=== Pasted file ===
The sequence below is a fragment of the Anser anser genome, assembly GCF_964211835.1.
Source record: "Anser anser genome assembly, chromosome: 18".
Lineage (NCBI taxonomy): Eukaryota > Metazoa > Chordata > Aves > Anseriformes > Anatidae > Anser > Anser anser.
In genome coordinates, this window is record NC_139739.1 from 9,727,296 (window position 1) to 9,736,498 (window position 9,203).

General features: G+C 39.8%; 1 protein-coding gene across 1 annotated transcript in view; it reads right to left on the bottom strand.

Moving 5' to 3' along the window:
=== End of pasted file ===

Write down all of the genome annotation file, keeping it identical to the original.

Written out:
The sequence below is a fragment of the Anser anser genome, assembly GCF_964211835.1.
Source record: "Anser anser genome assembly, chromosome: 18".
Lineage (NCBI taxonomy): Eukaryota > Metazoa > Chordata > Aves > Anseriformes > Anatidae > Anser > Anser anser.
In genome coordinates, this window is record NC_139739.1 from 9,727,296 (window position 1) to 9,736,498 (window position 9,203).

General features: G+C 39.8%; 1 protein-coding gene across 1 annotated transcript in view; it reads right to left on the bottom strand.

Moving 5' to 3' along the window: